Tjampuhan Hotel

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Hotel Tjampuhan
Hotel Tjampuhan Logo.svg
Tjampuhan Hotel
General information
AddressJl. Raya Tjampuhan,


Gianyar 80571
Town or city Ubud
Country Indonesia
Coordinates 8°30′14.040″S115°15′12.240″E / 8.50390000°S 115.25340000°E / -8.50390000; 115.25340000
OwnerTjokorda Oka Artha Ardhana Sukawati
Other information
Number of rooms67

Hotel Tjampuhan & Spa, better known as the Tjampuhan Hotel is a historic hotel in Ubud, on the island of Bali, Indonesia. [1] The Tjampuhan is the second-oldest hotel in Bali, trailing only the Natour Bali Hotel that opened in 1927. [2] It is run and owned by the Tjampuhan Group under Tjokorda Oka Artha Ardhana Sukawati and his family. [3]



Hotel Tjampuhan was opened in 1928 and initially served as the royal guesthouse of the Ubud Palace, built under the instruction of King Tjokorda Gede Sukawati. [4] The guesthouse became the home for German artist Walter Spies, who came as a guest of the king's youngest son, Prince Tjokorda Gde Agung Sukawati. [5] Spies was widely credited to be instrumental in establishing both Bali's modern art scene and its profile as an international tourist destination in the mid-twentieth century. As the younger Tjokorda's guest, Spies later built his own house within the Tjampuhan compound, serving as a "studio cum residence cum hotel". [4] His two-storied house now forms part of a larger set of hotel villas owned by the family of Tjokorda Gde Agung Sukawati. [6]

Breakfast at Hotel Tjampuhan Breakfast at Hoten Tjampuhan.jpg
Breakfast at Hotel Tjampuhan

In 1934, the guesthouse came into prominence when it became the starting-point of the Pita Maha Association, founded by Prince Tjokorda, Spies, as well as Dutch artist Rudolf Bonnet. [7] Pita Maha, which operated out of the hotel, provided new perspectives and inspiration on artistic styles and subject matter to many Balinese artists. [4] The association promoted and marketed Balinese arts and artists, and later brought them international recognition.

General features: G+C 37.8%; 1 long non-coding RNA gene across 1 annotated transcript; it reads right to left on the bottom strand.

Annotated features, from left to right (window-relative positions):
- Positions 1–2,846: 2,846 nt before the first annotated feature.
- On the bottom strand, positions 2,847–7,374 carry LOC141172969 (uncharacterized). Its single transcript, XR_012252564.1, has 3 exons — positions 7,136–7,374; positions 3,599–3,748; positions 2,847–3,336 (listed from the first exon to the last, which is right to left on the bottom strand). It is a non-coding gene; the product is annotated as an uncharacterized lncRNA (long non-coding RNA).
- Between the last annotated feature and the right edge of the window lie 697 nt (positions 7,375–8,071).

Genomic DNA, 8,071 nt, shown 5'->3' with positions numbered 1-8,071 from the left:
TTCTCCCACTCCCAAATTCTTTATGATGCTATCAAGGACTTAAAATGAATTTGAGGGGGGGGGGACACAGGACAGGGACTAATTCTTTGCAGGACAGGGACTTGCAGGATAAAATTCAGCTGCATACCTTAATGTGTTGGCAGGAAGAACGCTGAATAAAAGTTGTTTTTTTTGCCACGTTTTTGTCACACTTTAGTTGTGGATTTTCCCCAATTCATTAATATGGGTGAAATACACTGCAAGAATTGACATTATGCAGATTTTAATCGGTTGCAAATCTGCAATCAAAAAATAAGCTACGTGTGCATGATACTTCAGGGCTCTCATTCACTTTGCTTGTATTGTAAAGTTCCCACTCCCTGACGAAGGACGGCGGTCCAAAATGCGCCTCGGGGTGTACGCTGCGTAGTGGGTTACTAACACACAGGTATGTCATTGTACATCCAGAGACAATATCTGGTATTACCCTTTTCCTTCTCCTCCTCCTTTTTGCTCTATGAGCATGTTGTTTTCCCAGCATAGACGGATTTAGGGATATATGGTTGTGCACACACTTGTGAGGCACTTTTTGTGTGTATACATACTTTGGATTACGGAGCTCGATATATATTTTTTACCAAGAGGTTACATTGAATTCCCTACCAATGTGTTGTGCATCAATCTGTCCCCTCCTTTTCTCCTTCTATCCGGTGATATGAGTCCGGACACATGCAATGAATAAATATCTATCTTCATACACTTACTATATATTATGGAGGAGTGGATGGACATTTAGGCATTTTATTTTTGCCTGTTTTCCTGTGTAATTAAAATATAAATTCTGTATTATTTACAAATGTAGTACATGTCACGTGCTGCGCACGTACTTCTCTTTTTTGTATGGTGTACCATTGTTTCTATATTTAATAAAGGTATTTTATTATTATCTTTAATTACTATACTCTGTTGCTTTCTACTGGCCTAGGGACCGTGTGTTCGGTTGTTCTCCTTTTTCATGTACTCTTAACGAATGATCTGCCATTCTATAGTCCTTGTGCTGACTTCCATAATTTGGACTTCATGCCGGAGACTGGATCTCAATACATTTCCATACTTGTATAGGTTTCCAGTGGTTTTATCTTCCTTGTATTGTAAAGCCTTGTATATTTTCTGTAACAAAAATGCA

Hotel Tjampuhan relinquished its status as a guesthouse and officially became a hotel when it opened to publicly paying guests in the 1970s. [8]

The hotels name is derived from the word Campuhan, which means the "confluence of two rivers" in Balinese and also refers more generally to the area around this point in Ubud. Tjampuhan is the older Dutch spelling of the word. The hotel overlooks the River Oos. [9] Robert Pringle writes that Campuhan "could serve as a metaphor for Spies' life work." [10] The hotel's logo depicts a hibiscus flower, which was locally known as the late King Tjokorda's favourite flower. [4]

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  1. PERSIAN, MARITA (February 29, 2004). "Traum-Urlaub im Indischen Ozean Bali: Willkommen auf der Götter-Insel!". BZ. German. Retrieved 2009-11-03. Luxus-Herberge: Das Tjampuhan Hotel in UbudFoto: Ullstein/Hölzl Seetempel Tanah Lot. Das Heiligtum wurde auf einem Felsen errichtet. ...
  2. "The Ubud house that birthed Bali's modern art scene | Coconuts Bali". Coconuts. 2016-10-21. Retrieved 2021-07-12.
  3. "BINCANG BISNIS- Tjokorda Oka Artha Ardhana Sukawati, Founder Tjampuhan Group: Bisnis Berseri Budaya Lestari". Republika Online (in Indonesian). 2016-10-10. Retrieved 2021-07-12.
  4. 1 2 3 4 8 November 2011. "History, culture and Bali charm at Ubud's Hotel Tjampuhan". eTurboNews. Retrieved 12 July 2021.
  5. "Hotel Tjampuhan Spa" . Retrieved 2009-11-10.
  6. Tourism, development and terrorism in Bali, pg. 31 Michael Hitchcock and Nyoman Darma Putra, Ashgate, 2007
  7. "Hotel Tjampuhan Spa". Retrieved 12 July 2021.
  8. Margi, Raditya (4 February 2015). "Travel: Top 7 Historic Hotels in Indonesia". The Jakarta Post. Retrieved 12 July 2021.
  9. William Warren, Jill Gocher (2007). Asia's legendary hotels: the romance of travel. Singapore: Periplus Editions. p. 202. ISBN   978-0-7946-0174-4.
  10. A short history of Bali: Indonesia's Hindu Realm, pg. 133 Robert Pringle, Allen & Unwin, 2004

8°30′14″S115°15′13″E / 8.5039°S 115.2535°E / -8.5039; 115.2535